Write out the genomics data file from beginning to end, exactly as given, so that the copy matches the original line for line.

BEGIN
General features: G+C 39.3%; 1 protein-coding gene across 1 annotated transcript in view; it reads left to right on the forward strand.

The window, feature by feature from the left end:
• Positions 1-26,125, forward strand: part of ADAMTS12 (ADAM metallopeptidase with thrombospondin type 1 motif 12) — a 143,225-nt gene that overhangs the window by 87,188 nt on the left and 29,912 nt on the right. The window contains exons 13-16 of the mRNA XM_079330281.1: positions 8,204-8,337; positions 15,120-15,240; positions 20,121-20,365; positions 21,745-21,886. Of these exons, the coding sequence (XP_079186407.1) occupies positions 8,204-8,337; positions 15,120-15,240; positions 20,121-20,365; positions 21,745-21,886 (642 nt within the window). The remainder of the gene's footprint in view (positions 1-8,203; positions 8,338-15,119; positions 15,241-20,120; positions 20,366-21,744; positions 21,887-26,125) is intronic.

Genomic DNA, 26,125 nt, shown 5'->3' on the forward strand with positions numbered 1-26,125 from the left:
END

General features: G+C 39.3%; 1 protein-coding gene across 1 annotated transcript in view; it reads left to right on the forward strand.

The window, feature by feature from the left end:
• Positions 1-26,125, forward strand: part of ADAMTS12 (ADAM metallopeptidase with thrombospondin type 1 motif 12) — a 143,225-nt gene that overhangs the window by 87,188 nt on the left and 29,912 nt on the right. The window contains exons 13-16 of the mRNA XM_079330281.1: positions 8,204-8,337; positions 15,120-15,240; positions 20,121-20,365; positions 21,745-21,886. Of these exons, the coding sequence (XP_079186407.1) occupies positions 8,204-8,337; positions 15,120-15,240; positions 20,121-20,365; positions 21,745-21,886 (642 nt within the window). The remainder of the gene's footprint in view (positions 1-8,203; positions 8,338-15,119; positions 15,241-20,120; positions 20,366-21,744; positions 21,887-26,125) is intronic.

Genomic DNA, 26,125 nt, shown 5'->3' on the forward strand with positions numbered 1-26,125 from the left: